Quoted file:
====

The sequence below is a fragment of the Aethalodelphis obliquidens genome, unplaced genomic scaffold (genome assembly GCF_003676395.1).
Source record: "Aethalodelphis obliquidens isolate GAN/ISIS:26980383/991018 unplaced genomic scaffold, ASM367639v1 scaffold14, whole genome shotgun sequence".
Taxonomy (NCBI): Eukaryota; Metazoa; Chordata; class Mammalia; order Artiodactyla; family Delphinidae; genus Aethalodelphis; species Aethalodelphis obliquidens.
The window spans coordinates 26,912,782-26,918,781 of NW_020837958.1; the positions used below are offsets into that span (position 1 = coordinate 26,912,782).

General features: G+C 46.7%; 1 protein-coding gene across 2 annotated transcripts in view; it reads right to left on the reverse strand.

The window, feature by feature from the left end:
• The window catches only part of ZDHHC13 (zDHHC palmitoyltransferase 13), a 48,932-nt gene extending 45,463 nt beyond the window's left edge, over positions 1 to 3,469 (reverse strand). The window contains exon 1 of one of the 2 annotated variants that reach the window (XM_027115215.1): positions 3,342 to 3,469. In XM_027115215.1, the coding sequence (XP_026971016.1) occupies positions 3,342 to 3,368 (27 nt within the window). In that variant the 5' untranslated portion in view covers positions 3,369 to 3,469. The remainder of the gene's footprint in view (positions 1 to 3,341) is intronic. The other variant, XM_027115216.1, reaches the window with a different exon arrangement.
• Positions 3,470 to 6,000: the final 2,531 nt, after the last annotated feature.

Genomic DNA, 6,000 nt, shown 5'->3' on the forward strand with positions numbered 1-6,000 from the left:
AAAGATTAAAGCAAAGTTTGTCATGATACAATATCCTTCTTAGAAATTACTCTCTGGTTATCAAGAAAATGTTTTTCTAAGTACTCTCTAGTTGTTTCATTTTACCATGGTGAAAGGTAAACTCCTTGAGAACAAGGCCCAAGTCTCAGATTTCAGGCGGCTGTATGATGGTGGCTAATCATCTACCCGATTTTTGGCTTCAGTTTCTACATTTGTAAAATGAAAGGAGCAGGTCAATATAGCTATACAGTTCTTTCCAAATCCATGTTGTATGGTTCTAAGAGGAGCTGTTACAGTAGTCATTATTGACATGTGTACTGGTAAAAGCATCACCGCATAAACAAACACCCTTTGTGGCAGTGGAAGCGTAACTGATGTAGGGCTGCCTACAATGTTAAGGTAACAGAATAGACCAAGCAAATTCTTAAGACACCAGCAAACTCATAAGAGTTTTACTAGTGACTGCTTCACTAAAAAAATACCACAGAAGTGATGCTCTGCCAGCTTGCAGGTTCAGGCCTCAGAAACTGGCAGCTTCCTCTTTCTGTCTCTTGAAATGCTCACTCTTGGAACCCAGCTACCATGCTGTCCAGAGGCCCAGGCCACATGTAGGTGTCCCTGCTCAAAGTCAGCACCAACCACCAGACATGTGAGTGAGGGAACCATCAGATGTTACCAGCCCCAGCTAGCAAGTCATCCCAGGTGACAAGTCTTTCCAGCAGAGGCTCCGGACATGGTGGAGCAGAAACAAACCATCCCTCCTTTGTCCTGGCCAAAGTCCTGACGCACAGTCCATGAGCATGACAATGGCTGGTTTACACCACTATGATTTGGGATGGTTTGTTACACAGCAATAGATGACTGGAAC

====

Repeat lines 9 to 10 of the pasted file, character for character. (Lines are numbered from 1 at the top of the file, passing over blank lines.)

Genomic DNA, 6,000 nt, shown 5'->3' on the forward strand with positions numbered 1-6,000 from the left:
AAAGATTAAAGCAAAGTTTGTCATGATACAATATCCTTCTTAGAAATTACTCTCTGGTTATCAAGAAAATGTTTTTCTAAGTACTCTCTAGTTGTTTCATTTTACCATGGTGAAAGGTAAACTCCTTGAGAACAAGGCCCAAGTCTCAGATTTCAGGCGGCTGTATGATGGTGGCTAATCATCTACCCGATTTTTGGCTTCAGTTTCTACATTTGTAAAATGAAAGGAGCAGGTCAATATAGCTATACAGTTCTTTCCAAATCCATGTTGTATGGTTCTAAGAGGAGCTGTTACAGTAGTCATTATTGACATGTGTACTGGTAAAAGCATCACCGCATAAACAAACACCCTTTGTGGCAGTGGAAGCGTAACTGATGTAGGGCTGCCTACAATGTTAAGGTAACAGAATAGACCAAGCAAATTCTTAAGACACCAGCAAACTCATAAGAGTTTTACTAGTGACTGCTTCACTAAAAAAATACCACAGAAGTGATGCTCTGCCAGCTTGCAGGTTCAGGCCTCAGAAACTGGCAGCTTCCTCTTTCTGTCTCTTGAAATGCTCACTCTTGGAACCCAGCTACCATGCTGTCCAGAGGCCCAGGCCACATGTAGGTGTCCCTGCTCAAAGTCAGCACCAACCACCAGACATGTGAGTGAGGGAACCATCAGATGTTACCAGCCCCAGCTAGCAAGTCATCCCAGGTGACAAGTCTTTCCAGCAGAGGCTCCGGACATGGTGGAGCAGAAACAAACCATCCCTCCTTTGTCCTGGCCAAAGTCCTGACGCACAGTCCATGAGCATGACAATGGCTGGTTTACACCACTATGATTTGGGATGGTTTGTTACACAGCAATAGATGACTGGAAC